The 5.8-liter engine powering the Caped Crusader’s beefed-up boat in the new movie “Batman Forever” was assembled last summer by Redline Marine, a Lewiston marine engine manufacturer.
The boat itself was built by Joel Shepherd, owner of VIP Marine in Grants Pass, Ore.
“They wanted this boat to be made custom. It was a lot of fun but it is just starting to hit home that actually I have created this thing,” Shepherd said Thursday during a telephone interview from Grants Pass.
“We went into Wal-Mart the other day and here were a bunch of these little boats on the shelf. Here’s what I built in every store in town,” he said. “We went in and bought them out.”
But people who buy a miniature Batboat replica will not get to see the work of Chris Stout, the Redline Marine employee who assembled the engine.
In “Batman Forever,” the Batboat has a Redline dashboard, wiring harness and customized 351 Ford engine with 306 horsepower. The most powerful small-block engine available was needed to fit the design.
“It’s a little, bitty, dinky boat 5 feet wide and 28 feet long including the wing,” Shepherd said.
A simulated turbine engine with a hot-air balloon igniter blows 150-foot-long flames behind the boat, so it appears jet-powered. But the design actually required an engine smaller than most, which is one of the reasons Redline’s Ford model won out over a Chevy.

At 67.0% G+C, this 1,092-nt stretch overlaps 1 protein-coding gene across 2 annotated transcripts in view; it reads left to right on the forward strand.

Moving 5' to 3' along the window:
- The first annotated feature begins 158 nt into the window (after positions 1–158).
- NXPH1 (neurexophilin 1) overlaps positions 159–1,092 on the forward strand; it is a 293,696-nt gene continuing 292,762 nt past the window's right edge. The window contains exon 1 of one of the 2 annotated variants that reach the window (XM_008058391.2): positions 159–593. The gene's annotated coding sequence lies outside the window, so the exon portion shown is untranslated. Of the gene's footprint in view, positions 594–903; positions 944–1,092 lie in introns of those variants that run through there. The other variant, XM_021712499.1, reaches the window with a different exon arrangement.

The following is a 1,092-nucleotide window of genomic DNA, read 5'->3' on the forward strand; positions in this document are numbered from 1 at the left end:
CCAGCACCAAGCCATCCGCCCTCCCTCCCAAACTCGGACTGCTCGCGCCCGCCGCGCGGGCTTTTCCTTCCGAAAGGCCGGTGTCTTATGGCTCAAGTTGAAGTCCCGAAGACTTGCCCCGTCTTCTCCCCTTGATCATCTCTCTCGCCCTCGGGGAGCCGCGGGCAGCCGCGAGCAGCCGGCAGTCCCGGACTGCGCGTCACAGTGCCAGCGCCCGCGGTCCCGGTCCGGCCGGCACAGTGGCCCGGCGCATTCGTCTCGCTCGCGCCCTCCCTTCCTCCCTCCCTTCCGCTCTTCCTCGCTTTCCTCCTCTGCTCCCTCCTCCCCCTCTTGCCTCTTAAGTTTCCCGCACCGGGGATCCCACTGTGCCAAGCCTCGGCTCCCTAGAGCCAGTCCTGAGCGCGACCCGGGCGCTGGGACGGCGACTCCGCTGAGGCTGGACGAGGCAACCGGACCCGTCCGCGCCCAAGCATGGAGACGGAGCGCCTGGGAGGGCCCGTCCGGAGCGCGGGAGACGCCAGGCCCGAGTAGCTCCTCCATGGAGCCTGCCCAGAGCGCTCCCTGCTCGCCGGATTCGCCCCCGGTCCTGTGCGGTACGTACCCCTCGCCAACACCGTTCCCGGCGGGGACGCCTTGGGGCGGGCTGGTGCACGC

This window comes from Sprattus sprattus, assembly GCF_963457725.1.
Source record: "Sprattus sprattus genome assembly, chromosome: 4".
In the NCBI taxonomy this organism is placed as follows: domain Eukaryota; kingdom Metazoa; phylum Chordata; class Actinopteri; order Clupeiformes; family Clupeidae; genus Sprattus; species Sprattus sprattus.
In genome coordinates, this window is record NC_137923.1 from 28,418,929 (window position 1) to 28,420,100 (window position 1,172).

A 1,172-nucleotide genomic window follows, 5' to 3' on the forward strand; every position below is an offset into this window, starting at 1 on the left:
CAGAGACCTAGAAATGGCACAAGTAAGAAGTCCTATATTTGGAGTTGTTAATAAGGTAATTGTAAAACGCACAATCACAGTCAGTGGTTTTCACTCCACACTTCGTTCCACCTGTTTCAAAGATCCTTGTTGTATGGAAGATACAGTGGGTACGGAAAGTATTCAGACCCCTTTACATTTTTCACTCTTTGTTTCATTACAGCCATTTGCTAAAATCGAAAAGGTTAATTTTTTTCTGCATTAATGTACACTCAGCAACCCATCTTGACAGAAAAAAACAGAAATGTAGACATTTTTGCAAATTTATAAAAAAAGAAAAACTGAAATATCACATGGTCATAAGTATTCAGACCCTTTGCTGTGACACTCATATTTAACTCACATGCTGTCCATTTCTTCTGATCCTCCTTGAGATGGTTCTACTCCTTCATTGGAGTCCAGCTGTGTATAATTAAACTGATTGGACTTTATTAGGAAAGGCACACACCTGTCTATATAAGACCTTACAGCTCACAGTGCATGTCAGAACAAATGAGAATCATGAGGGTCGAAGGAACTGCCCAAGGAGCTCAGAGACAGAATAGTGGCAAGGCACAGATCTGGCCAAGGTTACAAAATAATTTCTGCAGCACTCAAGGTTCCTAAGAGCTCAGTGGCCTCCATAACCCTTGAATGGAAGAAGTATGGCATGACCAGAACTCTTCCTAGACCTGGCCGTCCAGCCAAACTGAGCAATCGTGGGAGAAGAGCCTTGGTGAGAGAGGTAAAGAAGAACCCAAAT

“It had to be really compact but be able to get up to 60 miles per hour,” Shepherd said. The Chevy 350 engine was a little too large and only had 300 horsepower.
Shepherd said he regularly buys Redline engines for the aluminum boats he assembles.
The Batboat’s engine is heavy-duty but lightweight because it also is mostly aluminum, Redline sales manager Ira Holst said.
It had to be tough. During filming, the Batboat had to vault over an 8-foot ramp 24 times and to jump out of a tunnel 13 feet high and clear a concrete landing 18 feet long.
“We’ve been making these for years for the Snake River, where we go up and beat the crap out of everything,” Holst said.
Redline treated the engine sale like any other, with one exception. Holst said the company chose not to give the normal three-year warranty.
“It’s not guaranteed in the Batboat for three years when they are detonating explosives and blowing things up all the time,” Holst said.
“Batman is just too rough on his equipment,” Redline engine assembler John Davis added.